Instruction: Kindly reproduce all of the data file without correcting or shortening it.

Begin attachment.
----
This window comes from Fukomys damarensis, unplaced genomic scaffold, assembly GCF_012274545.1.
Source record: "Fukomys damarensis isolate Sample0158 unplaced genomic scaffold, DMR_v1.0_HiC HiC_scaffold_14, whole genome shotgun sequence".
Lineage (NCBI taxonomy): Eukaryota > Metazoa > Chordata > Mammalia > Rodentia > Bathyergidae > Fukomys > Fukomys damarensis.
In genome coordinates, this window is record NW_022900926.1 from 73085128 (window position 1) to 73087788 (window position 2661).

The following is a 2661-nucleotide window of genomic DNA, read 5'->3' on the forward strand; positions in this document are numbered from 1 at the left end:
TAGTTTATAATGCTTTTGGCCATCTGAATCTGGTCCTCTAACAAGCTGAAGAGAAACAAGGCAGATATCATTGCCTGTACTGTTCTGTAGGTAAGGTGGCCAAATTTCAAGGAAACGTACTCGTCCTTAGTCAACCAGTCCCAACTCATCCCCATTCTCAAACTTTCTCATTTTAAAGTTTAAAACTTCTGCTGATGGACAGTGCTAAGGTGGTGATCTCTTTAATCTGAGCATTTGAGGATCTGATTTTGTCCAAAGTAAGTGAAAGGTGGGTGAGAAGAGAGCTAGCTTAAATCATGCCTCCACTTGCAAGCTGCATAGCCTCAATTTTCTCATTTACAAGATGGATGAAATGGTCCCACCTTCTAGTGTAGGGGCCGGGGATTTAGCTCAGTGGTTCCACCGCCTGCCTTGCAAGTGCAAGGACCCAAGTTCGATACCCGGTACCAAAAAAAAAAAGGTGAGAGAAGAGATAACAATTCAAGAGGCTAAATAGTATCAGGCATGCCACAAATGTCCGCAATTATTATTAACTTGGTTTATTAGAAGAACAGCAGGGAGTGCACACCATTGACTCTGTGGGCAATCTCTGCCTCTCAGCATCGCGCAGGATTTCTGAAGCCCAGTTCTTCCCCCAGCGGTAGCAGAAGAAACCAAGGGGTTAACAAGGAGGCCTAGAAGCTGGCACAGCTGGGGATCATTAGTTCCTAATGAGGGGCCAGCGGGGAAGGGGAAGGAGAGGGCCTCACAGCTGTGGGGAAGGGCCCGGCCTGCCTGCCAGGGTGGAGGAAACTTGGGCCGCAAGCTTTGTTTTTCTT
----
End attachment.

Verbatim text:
This window comes from Fukomys damarensis, unplaced genomic scaffold, assembly GCF_012274545.1.
Source record: "Fukomys damarensis isolate Sample0158 unplaced genomic scaffold, DMR_v1.0_HiC HiC_scaffold_14, whole genome shotgun sequence".
Lineage (NCBI taxonomy): Eukaryota > Metazoa > Chordata > Mammalia > Rodentia > Bathyergidae > Fukomys > Fukomys damarensis.
In genome coordinates, this window is record NW_022900926.1 from 73085128 (window position 1) to 73087788 (window position 2661).

The following is a 2661-nucleotide window of genomic DNA, read 5'->3' on the forward strand; positions in this document are numbered from 1 at the left end:
TAGTTTATAATGCTTTTGGCCATCTGAATCTGGTCCTCTAACAAGCTGAAGAGAAACAAGGCAGATATCATTGCCTGTACTGTTCTGTAGGTAAGGTGGCCAAATTTCAAGGAAACGTACTCGTCCTTAGTCAACCAGTCCCAACTCATCCCCATTCTCAAACTTTCTCATTTTAAAGTTTAAAACTTCTGCTGATGGACAGTGCTAAGGTGGTGATCTCTTTAATCTGAGCATTTGAGGATCTGATTTTGTCCAAAGTAAGTGAAAGGTGGGTGAGAAGAGAGCTAGCTTAAATCATGCCTCCACTTGCAAGCTGCATAGCCTCAATTTTCTCATTTACAAGATGGATGAAATGGTCCCACCTTCTAGTGTAGGGGCCGGGGATTTAGCTCAGTGGTTCCACCGCCTGCCTTGCAAGTGCAAGGACCCAAGTTCGATACCCGGTACCAAAAAAAAAAAGGTGAGAGAAGAGATAACAATTCAAGAGGCTAAATAGTATCAGGCATGCCACAAATGTCCGCAATTATTATTAACTTGGTTTATTAGAAGAACAGCAGGGAGTGCACACCATTGACTCTGTGGGCAATCTCTGCCTCTCAGCATCGCGCAGGATTTCTGAAGCCCAGTTCTTCCCCCAGCGGTAGCAGAAGAAACCAAGGGGTTAACAAGGAGGCCTAGAAGCTGGCACAGCTGGGGATCATTAGTTCCTAATGAGGGGCCAGCGGGGAAGGGGAAGGAGAGGGCCTCACAGCTGTGGGGAAGGGCCCGGCCTGCCTGCCAGGGTGGAGGAAACTTGGGCCGCAAGCTTTGTTTTTCTT